Canyonlands National Park Camping
You'll remember the night skies from your Canyonlands campouts 'til the day you die. There's camping sites and campgrounds throughout all three districts for you, your comrades, and your explorers-in-training (AKA, the kids). You might even try sleeping on the banks of the Colorado River.
Camping is a popular activity in Canyonlands National Park. Because of the park's size, multi-day visits are common and camping allows visitors to stay near the areas they wish to explore. Developed campgrounds are located in both the Island in the Sky and Needles districts. Dispersed backcountry camping is allowed in some areas, by permit only.
Located in the Island in the Sky District. It is open year-round on a first-come, first-served basis. There are 12 sites with tables, fire grills and vault toilets. Firewood and water are not available. Maximum group size is 10 people, with a limit of two vehicles per group. Sites are $10 per night.
A popular multi-day mountain bike and 4X4 route, with designated campsites available. Twenty individual campsites are arranged in ten camping areas. Toilets are provided at each area. When there is more than one site at a location, they are generally positioned to be out of earshot and, as much as possible, sight of each other. Each campsite will accommodate up to 15 people and 3 vehicles. No potable water is available along the White Rim Road.
Located near the Green River Overlook, the 12 sites at the Island in the Sky Campground are open year-round. While fires are permitted in the fire rings, you’ll need to bring your own firewood. The nightly camping fee is $15. There are vault toilets, but no potable water or electricity.
The Needles Campground is located in the southeast corner of Canyonlands, central to the Cave Springs, Elephant Hill and Pothole Point trailheads. Campsites start at $20 per night and have seasonal access to potable water and flush toilets. There are 26 individual sites — for 10 campers or less — which are first come, first served.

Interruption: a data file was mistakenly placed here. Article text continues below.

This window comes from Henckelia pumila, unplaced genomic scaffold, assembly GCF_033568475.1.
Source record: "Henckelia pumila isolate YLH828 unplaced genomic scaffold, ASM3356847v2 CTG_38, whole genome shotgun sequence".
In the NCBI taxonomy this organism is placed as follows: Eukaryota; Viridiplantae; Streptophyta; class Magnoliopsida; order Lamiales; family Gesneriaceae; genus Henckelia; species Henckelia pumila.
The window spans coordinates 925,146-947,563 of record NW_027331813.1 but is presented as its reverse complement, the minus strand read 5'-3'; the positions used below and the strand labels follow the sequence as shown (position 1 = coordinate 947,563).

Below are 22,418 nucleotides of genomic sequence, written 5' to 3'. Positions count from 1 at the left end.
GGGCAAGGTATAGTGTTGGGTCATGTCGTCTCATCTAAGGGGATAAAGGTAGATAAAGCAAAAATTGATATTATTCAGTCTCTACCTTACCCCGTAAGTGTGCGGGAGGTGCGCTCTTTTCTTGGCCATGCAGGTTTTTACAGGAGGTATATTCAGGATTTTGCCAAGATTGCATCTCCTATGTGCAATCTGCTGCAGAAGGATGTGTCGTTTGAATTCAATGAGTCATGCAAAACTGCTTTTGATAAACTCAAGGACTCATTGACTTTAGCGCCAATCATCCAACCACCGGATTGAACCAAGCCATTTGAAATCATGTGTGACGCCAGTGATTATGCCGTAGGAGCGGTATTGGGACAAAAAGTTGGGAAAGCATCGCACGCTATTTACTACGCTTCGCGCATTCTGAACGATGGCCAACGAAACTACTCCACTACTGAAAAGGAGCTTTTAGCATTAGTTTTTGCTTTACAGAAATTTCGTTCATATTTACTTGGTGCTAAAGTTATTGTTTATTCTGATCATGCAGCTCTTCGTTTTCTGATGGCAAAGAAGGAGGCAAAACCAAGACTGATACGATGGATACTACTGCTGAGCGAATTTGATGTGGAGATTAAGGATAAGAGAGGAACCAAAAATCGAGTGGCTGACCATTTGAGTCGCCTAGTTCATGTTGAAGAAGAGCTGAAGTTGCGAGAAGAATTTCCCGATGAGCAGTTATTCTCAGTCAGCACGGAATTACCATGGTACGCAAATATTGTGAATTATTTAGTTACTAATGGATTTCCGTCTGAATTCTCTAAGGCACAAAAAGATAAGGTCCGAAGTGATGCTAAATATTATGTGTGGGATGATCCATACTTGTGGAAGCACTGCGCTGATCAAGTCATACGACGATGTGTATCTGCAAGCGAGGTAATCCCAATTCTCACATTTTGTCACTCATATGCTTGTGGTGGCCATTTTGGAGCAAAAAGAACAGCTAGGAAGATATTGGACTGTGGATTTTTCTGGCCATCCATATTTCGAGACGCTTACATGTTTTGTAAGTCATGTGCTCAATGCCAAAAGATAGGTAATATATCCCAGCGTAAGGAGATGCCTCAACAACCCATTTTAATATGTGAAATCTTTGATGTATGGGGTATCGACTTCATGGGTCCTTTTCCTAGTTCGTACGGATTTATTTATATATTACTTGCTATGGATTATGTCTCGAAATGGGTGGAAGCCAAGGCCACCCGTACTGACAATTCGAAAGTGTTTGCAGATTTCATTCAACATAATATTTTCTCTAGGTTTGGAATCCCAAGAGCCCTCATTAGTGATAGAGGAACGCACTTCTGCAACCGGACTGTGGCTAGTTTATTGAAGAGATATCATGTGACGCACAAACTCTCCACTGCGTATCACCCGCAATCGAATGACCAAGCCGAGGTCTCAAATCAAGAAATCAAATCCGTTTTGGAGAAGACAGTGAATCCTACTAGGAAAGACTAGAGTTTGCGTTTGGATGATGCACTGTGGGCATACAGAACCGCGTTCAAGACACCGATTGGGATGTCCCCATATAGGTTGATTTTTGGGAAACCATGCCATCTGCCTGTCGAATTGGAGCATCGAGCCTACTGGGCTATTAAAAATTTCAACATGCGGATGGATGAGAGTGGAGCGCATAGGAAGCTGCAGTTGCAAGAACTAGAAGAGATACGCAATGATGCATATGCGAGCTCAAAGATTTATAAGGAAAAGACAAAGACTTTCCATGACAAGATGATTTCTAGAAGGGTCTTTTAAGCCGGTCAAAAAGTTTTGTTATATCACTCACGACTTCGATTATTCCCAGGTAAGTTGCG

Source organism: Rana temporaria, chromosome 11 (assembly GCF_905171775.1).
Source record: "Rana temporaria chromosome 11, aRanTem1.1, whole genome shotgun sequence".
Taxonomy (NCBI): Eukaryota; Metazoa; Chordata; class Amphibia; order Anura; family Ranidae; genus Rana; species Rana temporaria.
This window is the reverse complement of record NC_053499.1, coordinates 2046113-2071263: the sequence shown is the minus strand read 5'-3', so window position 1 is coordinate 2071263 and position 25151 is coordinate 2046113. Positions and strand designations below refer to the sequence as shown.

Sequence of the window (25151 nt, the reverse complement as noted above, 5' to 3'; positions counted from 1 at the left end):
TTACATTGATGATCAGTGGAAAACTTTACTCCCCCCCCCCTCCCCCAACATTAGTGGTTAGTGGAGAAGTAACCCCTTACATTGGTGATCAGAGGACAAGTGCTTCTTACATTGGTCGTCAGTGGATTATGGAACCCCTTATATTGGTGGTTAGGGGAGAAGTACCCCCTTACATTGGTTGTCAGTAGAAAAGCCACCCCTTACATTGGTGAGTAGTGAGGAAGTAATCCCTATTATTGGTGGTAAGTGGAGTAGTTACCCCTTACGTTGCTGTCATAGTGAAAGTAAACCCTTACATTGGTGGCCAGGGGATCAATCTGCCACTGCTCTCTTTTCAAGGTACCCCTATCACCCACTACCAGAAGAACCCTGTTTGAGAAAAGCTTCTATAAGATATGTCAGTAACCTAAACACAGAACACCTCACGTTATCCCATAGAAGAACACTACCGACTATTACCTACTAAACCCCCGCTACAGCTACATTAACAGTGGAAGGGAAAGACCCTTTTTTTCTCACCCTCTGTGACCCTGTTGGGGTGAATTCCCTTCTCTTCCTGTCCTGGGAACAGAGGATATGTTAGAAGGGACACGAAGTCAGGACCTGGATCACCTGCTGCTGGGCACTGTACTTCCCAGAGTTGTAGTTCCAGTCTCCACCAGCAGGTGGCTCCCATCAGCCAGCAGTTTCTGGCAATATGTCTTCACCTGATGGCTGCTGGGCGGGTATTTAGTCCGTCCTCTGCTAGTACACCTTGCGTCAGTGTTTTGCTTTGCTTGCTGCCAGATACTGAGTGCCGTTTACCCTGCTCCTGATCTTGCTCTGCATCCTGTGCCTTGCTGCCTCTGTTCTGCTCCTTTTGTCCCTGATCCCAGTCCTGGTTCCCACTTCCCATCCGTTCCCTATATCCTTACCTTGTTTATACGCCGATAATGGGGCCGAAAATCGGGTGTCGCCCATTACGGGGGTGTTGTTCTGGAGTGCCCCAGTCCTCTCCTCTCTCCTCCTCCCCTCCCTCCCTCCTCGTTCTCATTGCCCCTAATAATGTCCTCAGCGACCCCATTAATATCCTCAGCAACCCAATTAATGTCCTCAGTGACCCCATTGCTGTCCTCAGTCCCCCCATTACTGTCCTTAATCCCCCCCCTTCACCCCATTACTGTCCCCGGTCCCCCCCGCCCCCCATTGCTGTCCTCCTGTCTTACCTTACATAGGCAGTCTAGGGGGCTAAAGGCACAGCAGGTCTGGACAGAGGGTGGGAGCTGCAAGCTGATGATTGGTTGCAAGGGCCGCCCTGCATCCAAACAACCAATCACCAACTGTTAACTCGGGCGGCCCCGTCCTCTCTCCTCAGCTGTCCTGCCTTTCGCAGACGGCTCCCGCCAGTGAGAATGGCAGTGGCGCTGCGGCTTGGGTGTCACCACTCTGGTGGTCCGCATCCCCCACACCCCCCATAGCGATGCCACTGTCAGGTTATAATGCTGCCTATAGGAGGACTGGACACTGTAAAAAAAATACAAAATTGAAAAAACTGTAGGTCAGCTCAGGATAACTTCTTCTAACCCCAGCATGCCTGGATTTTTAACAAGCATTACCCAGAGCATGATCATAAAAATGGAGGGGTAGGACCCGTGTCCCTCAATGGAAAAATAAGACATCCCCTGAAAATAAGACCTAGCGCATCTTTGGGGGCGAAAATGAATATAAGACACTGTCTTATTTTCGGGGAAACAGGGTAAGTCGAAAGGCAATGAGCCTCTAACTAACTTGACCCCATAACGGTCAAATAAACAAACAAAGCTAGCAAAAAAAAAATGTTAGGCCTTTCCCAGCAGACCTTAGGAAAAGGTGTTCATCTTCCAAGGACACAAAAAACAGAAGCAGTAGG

Larger group sites (see below) are open from March 15 to November 15 and must be reserved for overnight or day-use. Make reservations online at recreation.gov or by calling 877-444-6777. There is no running water at the group campsites, but there are toilets, fire rings and picnic tables.
There are three different group sites available around The Needles district. The Needles Group Site can host the largest groups — up to 50. Rental fees depend on the number of campers.
Located in The Needles District, is an ideal base camp for day hikes to popular destinations like Chesler Park, Druid Arch and the Joint Trail. There are 26 sites available on a first-come, first-served basis. Bathrooms, fire grates, picnic tables, tent pads and water are available year-round. Group size limit is 10 people and 2 vehicles. Maximum RV length is 28 feet. Fee is $15 per night. Squaw Flat typically fills every day from late March through June and again from early September to mid-October.
The Needles District also offers three campsites for groups of 11 or more people, which may be reserved in advance. The Squaw Flat Group Site can hold up to 50 people and 10 vehicles. The Wooden Shoe Group Site can hold up to 25 people and 5 vehicles. The Split Top Group Site can hold up to 15 people and 3 vehicles. Nightly fees are $3 per person.
If you want to backpack, or explore areas away from designated campgrounds, inquire about the possibility of obtaining backcountry camping permits.
Backcountry Reservations information and forms.
For groups of 11-15 people, you can stay at the Split Top Group Site. It’s located near the Cave Spring trailhead. The nightly fee is $70.
Located along the scenic drive near Wood Shoe Arch Overlook, the Wooden Shoe Campsite is for groups larger than 10 such as scouts, church groups or clubs. Overnight fees vary by the number of campers.
Wood fires are allowed in the developed campgrounds and along the rivers. They are prohibited elsewhere in the backcountry. Wood may not be gathered in the park except along the river corridors where driftwood and dead-and-down tamarisk may be burned. River trips must use a fire pan and remove all fire debris from the backcountry.
TRAVEL BUREAU INFORMATION
MOAB AREA TRAVEL COUNCIL
25 East Center Street
Moab, UT 84532
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